Little Pioneers Nursery & Pre-School, Swindon

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About Little Pioneers Nursery & Pre-School, Swindon

Name Little Pioneers Nursery & Pre-School, Swindon
Ofsted Inspections
Address Great Western Hospital, Marlborough Road, Swindon, SN3 6BB
Phase Childcare on Non-Domestic Premises, Full day care
Gender Mixed
Local Authority Swindon
Highlights from Latest Inspection

What is it like to attend this early years setting?

The provision is good

Children arrive happy and excited for their day at nursery. There is a very strong key-person system throughout the nursery.

Children have excellent relationships with their key person, which helps to ensure they feel safe and secure. Babies who have recently joined receive care tailored to their individual needs. Staff know them very well and support them to engage in their play.

Older children confidently explore their environment, make independent choices and seek staff support when needed.Leaders and staff construct and deliver a broad, inclusive and meaningful curriculum for all children. There is a strong focus o...n developing children's independence, as well as their social and emotional skills.

Staff working with the youngest children support them to wash their hands for mealtimes and encourage them to use cutlery independently. Staff use positive reinforcement and say 'good trying' when children attempt to use cutlery. Children beam with pride at their success.

Older children tend to their own personal care needs, put on their own coats for garden play and pour their own drinks at mealtimes. Children learn to be independent and develop a high self-esteem.Staff provide children with various opportunities to be physically active.

Babies pull themselves up to standing and cruise around the low-level furniture, building their leg muscles for walking. Older children run with their friends outdoors and learn to pedal trikes. Staff also provide activities for children to develop their small hand muscles ready for early writing.

Children manipulate play dough with their hands and use various resources to make marks on paper.

What does the early years setting do well and what does it need to do better?

Staff use an effective monitoring and assessment process to ensure they prepare children for their next stage of learning. Staff know what they want the children to learn.

They use their knowledge of what children already know to sequence learning effectively. Staff regularly discuss their children's development with parents and the staff team to formulate next steps for learning. Children make good progress in all areas of learning and have a positive attitude to learning.

Staff provide excellent support for children who speak English as an additional language. They celebrate children's cultures and traditions. Staff invite parents to share key words in their home language and create a 'dictionary' for children to access and share with friends.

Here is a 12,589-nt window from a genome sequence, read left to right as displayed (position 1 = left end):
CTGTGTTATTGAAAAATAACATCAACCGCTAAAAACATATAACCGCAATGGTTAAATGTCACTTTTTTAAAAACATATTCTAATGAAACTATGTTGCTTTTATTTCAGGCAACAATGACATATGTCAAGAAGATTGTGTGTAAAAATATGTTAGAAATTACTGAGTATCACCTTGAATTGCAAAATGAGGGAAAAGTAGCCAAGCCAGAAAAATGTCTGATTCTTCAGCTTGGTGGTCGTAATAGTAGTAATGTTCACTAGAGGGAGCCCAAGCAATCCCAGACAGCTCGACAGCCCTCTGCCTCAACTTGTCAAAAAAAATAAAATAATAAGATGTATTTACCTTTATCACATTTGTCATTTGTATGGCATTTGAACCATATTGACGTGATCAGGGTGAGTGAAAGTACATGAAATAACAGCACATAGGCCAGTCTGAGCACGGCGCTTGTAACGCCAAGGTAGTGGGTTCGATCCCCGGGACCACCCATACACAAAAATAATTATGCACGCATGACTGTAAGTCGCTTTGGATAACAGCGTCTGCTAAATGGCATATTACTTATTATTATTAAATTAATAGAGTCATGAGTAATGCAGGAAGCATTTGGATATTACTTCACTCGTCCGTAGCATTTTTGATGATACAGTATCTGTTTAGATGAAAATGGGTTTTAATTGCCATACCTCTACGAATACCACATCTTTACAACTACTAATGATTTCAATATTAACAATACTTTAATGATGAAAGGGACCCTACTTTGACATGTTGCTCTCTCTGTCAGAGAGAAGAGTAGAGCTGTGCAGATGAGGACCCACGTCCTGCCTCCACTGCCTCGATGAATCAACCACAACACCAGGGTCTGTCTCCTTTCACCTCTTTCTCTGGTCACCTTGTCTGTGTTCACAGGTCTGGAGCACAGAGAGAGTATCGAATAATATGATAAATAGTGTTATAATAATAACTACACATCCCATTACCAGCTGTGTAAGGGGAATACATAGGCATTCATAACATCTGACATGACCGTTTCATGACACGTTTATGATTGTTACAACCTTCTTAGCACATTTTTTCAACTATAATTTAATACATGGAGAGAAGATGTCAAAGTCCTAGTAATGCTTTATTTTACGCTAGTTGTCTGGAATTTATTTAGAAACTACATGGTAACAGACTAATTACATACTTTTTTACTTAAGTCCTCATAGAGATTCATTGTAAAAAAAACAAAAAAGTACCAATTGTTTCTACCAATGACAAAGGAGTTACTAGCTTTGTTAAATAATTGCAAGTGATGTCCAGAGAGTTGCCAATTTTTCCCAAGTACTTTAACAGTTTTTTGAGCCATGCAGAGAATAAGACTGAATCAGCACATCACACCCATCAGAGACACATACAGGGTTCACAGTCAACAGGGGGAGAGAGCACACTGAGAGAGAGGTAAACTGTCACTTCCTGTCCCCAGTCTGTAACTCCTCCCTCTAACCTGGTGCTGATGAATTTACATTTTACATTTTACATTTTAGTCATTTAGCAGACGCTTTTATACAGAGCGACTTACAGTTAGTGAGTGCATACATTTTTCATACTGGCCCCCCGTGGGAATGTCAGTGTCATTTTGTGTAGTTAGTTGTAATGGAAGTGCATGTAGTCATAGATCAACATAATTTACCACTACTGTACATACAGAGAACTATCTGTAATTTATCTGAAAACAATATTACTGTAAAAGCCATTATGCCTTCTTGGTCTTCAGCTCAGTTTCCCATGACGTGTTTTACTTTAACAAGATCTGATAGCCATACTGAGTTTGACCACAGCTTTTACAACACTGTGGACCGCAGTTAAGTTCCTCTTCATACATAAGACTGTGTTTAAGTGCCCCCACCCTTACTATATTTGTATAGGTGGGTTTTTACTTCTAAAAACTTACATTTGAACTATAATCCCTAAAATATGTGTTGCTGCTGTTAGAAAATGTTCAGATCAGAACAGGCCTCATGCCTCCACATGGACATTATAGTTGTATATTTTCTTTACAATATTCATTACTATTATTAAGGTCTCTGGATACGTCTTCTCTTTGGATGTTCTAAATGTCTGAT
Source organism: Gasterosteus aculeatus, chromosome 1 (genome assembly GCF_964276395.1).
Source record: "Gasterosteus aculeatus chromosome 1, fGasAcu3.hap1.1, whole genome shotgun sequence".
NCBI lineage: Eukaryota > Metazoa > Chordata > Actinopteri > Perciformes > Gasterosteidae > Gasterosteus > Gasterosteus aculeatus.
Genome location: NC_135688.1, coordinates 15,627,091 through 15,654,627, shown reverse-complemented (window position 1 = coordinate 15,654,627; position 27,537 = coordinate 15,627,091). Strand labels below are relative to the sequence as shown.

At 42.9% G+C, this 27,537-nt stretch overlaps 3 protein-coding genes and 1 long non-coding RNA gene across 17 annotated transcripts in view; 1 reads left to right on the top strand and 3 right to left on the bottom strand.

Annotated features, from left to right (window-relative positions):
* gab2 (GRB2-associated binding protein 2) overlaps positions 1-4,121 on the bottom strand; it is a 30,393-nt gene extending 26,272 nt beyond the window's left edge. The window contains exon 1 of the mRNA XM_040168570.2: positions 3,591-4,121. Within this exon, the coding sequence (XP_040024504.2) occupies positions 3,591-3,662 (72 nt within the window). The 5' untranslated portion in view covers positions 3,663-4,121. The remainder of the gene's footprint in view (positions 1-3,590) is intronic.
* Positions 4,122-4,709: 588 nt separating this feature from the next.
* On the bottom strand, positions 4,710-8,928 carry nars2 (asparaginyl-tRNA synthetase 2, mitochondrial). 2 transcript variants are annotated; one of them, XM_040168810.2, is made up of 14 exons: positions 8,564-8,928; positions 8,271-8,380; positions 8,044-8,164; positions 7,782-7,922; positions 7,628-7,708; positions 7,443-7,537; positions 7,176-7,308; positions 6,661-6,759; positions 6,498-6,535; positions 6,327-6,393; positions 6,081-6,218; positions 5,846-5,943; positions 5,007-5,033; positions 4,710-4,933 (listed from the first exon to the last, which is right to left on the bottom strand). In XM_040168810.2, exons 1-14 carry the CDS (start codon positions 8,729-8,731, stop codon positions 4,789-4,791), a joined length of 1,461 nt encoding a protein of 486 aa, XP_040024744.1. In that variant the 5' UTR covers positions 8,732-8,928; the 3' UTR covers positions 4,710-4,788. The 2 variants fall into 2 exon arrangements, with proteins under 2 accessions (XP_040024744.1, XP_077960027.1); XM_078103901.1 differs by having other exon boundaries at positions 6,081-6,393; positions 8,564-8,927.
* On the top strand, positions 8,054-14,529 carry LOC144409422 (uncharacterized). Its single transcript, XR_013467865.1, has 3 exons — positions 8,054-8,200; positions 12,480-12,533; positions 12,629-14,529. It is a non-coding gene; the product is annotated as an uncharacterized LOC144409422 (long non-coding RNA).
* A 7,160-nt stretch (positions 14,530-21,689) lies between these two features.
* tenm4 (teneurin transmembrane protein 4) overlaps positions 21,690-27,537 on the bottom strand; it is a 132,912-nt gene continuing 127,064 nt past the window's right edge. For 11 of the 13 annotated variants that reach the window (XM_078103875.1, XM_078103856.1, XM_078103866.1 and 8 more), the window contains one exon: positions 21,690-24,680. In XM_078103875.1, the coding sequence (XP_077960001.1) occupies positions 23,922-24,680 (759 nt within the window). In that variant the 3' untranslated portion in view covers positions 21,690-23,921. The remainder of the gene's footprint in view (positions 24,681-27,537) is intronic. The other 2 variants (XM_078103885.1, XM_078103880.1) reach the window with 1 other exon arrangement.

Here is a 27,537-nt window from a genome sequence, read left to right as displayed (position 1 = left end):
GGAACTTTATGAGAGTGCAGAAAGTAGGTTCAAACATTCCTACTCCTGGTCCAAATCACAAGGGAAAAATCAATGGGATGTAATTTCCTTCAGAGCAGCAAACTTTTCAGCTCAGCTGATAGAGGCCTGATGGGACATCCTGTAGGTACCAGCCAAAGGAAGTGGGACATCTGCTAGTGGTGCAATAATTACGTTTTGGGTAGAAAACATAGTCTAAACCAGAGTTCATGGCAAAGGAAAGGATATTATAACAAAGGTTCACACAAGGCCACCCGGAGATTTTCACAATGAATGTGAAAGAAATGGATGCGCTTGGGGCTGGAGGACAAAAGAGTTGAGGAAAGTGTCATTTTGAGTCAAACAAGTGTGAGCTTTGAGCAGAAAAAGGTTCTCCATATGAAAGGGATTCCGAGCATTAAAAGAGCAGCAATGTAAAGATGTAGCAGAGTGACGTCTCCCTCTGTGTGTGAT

Books in a variety of different languages are available for children. Children independently seek out these books. They flick through the pages and look at the pictures and text.

Children have access to a highly inclusive environment and feel valued.Staff create structured activities for older children in preparation for school.Children enjoy a group activity exploring ice.

They show delight when they observe the ice melting and colours mixing. They say, 'It's a rainbow'. Staff discuss the colours with the children and make links between the cold weather and how ice is created.

However, at times, such as during group activities, staff do not use strategies to help children engage successfully. For example, during a story time, some children become bored, leave the group and access other resources. This distracts those who are trying to engage.

Staff do not always successfully support children to remain focused, re-join the activity and develop their concentration and listening skills.Children with special educational needs and/or disabilities (SEND) are very well supported. Staff who support children with SEND are extremely knowledgeable.

They know the children well and tailor their teaching style to best support them. They work closely with parents and external agencies to ensure that children get the support they need to make their time at nursery successful. Children are happy, settled and make good progress from their starting points.

Staff have high expectations for children's behaviour and are good role models for children. They speak to babies sensitively and treat all children with respect. However, at times, when older children are unsure how to interact with activities, they bang resources on tables and discard items on the floor.

Staff do not always use these opportunities to model play for older children and support them to engage with purpose.Leaders and staff have excellent partnerships with parents. Parents speak highly of the staff team and praise staff for the high-quality care and education they provide their children.

Staff give parents the opportunity to be involved in their children's learning through parents' evenings and daily conversations. Parents also report that much information is shared electronically. Families are very well supported.


The arrangements for safeguarding are effective.There is an open and positive culture around safeguarding that puts children's interests first.

What does the setting need to do to improve?

To further improve the quality of the early years provision, the provider should: nenhance teaching and support during group activities to develop older children's concentration and listening skills further nuse every opportunity to model play and consistently support older children to engage with purpose.

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